Daniel Pink, the best-selling author of the newly released The Power of Regret, published another New York Times best-selling book in 2018 titled When: The Scientific Secrets of Perfect Timing. In that book, he reveals, through meticulous research, that, among other things, our cognitive ability doesn’t remain the same over the course of a day. We each have a peak, a trough, and a recovery. This is why, for example, it makes the most sense to have decision-oriented meetings in the morning and discussion/brainstorming meetings in the afternoon.
He also demonstrates that break science today is where sleep science was 15 years ago – in general, we should be taking more breaks and certain kinds of breaks throughout the day. This nicely trues up with MeetingScience’s recovery paradigm, wherein we encourage all Members (and indeed, the rest of the planet) to intentionally begin and end meetings with a 5 – 10 minute recovery break between each one. This gives you time to engage in breathwork, a physiological sigh, a non-sleep-deep-rest (NSDR) protocol, or simply time to use the bathroom.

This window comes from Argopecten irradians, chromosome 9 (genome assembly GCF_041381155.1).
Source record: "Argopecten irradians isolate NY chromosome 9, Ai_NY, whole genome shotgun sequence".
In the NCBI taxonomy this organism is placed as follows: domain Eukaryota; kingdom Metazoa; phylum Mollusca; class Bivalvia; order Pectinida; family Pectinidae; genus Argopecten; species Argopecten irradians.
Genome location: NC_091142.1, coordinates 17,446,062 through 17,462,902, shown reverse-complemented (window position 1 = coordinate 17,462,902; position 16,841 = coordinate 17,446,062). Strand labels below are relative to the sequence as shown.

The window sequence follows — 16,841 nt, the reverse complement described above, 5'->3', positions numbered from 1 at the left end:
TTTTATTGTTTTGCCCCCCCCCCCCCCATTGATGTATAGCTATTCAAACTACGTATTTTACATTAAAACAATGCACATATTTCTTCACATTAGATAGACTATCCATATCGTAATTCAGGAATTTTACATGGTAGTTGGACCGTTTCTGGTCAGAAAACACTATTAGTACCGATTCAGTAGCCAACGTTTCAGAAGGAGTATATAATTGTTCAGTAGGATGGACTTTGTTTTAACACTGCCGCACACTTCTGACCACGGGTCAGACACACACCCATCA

We guarantee that you’ll learn something new from this Talks at Google session with Dan:
Bonus tip: Dan coined the term ‘napaccino’ which is the following:
- Set a timer on your phone for 25 minutes.
- This gives you 10 minutes to fall asleep and then 15 minutes to have a nap (any nap more than 20-30 minutes deprives your body of sleep pressure which will make it more difficult to fall asleep and stay asleep).
- Have a cup of coffee just before you take your nap. Coffee takes approximately 25 minutes to get into your bloodstream, so by the time you wake up from your nap, you’ll get a double hit of nap refreshment and caffeine stimulation.
Timing isn’t just everything – it’s the only thing.